January 18th, 2016
I had community service today despite being it a holiday. We went to a park to clear brush that had been swept into homes by the rain.
It was easy and it was hard, certainly dehydrating but nothing too upsetting. We’d hike up the hillside and load a drag-bag with branches and carry them back, across the park, to load up the truck. From up on the hill I could see far in the North and East, mountain ranges that snared travelers in winter, the mountains that killed those who looked for a better life beyond their home.
I imagined, even still I think of it, the Bronco breaking down if I were to try to leave this life behind. Something would break in that old heap of parts and I would be stranded on the side of the road, unable to afford help and waiting for someone to recognize me.
The park was in a very nice part of town. The men and I stood out in reflective vests, taking orders from a man with a gun. The women doing their stretch classes there seemed very… distracted. As I write this now, I’m tempted to write that as they stretched their legs and their circulation began to warm their lower halves, they thought about the last time their husbands had shown an interest in them. I’m tempted to say their distraction was drafting a scenario in which they could follow one of those “bad” men, sweating at their labor, into the hillside where no one could see or hear what happened. There one of those men would take off his sherbet colored vest with the neon yellow stripes and use his great strength to pin her down so that if her husband ever learned her dark secret she would be absolved of responsibility.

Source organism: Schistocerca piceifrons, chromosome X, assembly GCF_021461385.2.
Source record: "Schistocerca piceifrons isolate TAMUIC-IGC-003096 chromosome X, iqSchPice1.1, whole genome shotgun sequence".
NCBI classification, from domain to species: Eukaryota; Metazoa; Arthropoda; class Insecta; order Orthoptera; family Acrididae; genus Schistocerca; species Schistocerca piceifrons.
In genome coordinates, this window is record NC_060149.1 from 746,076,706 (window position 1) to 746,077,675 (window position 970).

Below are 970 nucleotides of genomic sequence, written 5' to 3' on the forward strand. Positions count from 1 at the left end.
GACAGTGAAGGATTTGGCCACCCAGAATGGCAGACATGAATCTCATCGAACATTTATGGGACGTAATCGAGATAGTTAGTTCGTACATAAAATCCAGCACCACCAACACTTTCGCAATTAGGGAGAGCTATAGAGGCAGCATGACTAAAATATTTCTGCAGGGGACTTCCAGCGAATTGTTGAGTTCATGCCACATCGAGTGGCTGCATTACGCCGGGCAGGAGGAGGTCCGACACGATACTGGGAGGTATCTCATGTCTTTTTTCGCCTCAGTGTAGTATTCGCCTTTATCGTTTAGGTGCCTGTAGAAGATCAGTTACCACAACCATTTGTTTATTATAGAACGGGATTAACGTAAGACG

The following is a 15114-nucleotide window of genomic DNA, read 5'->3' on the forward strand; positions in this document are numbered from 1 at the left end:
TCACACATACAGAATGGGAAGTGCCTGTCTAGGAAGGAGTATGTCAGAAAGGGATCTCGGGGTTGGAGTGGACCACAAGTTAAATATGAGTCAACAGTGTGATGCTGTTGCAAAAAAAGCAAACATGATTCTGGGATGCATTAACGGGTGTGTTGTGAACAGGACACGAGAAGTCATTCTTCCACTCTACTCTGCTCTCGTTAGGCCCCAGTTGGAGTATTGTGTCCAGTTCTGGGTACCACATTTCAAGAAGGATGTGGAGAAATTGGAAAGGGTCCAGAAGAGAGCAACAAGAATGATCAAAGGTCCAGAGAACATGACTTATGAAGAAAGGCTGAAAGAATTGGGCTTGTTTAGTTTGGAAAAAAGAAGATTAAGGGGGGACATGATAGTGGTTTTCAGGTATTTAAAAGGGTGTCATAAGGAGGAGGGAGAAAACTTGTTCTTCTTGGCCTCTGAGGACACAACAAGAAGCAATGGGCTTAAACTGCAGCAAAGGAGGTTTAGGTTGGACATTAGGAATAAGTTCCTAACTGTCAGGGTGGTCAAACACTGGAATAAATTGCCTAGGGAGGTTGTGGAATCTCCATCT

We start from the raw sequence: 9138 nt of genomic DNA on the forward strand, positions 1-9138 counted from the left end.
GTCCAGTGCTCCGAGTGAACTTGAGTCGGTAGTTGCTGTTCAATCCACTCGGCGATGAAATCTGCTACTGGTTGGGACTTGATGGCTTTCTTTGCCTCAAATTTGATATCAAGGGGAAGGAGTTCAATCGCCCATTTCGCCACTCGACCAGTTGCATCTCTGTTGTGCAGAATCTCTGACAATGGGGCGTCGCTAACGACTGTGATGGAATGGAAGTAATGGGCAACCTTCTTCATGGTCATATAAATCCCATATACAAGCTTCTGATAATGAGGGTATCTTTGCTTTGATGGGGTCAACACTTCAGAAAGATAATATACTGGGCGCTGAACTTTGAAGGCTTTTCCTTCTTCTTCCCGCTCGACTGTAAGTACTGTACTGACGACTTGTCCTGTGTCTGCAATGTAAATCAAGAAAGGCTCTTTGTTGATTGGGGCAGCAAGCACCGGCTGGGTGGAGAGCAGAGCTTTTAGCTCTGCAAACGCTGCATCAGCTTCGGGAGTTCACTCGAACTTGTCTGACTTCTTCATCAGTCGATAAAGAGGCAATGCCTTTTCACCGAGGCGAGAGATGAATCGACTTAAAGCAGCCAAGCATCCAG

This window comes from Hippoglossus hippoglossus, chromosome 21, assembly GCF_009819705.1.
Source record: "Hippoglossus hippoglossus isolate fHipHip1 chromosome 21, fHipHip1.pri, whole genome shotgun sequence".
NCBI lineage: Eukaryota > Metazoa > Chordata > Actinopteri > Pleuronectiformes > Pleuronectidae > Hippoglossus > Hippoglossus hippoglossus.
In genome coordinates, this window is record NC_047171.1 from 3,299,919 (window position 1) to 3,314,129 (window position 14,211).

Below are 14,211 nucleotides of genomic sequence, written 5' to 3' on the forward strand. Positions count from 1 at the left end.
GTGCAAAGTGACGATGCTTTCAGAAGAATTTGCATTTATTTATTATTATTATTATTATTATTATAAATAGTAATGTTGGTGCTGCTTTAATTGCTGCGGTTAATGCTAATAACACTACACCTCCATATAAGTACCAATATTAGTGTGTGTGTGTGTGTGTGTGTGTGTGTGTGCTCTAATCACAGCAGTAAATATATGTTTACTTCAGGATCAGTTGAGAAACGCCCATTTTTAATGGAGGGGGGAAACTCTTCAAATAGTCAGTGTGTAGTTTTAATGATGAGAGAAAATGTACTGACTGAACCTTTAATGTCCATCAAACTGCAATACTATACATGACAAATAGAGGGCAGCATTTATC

I’d like to write all that but they were looking at us like we were a bunch of rapists. Which… is somehow not that different than the scenario I wrote. Huh.
There was a man there, a grandfather with a toddler, sitting at a table right along our path. I could tell from the beat up guitar, it looked like it had been pulled out from underneath a cart in old town. I could tell that they didn’t live anywhere near there.
He struck rapid Chinese chords from this chipped, toy guitarron. His granddaughter danced in circles. Neither seemed to care much how close we got or watched with unease as the others did. It was sort of another sign that they were not from there.
One of the men working that day had Ratfanger’s. At first I thought he might be just overweight. His skin was a pastel yellow, like Easter, and before long every time a car passed he would clap his hands together. By the end of the day the ritual had become two claps and a whoop.
Ratfangers, for people who haven’t had to learn to spot it as quickly as I have, causes the reward center of the brain to go into overdrive. It’s part of the reason they put on weight, but only part. Most significantly, they begin forming habits and superstitions almost immediately. Random things get reinforced and they get reinforced hard. The guy today, I guess he was brushing his hands together when the reward center lit up. A car was passing by and he seemed to think that his sudden sense of euphoria was caused by putting his hands together whenever he heard a car.
He dropped three different loads of brush down the hill because a car passed as he brought them down and he compulsively threw his hands together.
I looked at the foreman but he just seemed uneasy. The protected status of people with Ratfanger’s… well, I don’t think he knew what to do about it.
I had to sit next to the guy on the way back, so I pulled my vest over my face and pretended to sleep against the window. My chest began to hurt being so close to him and the fresh scar tissue began to tickle.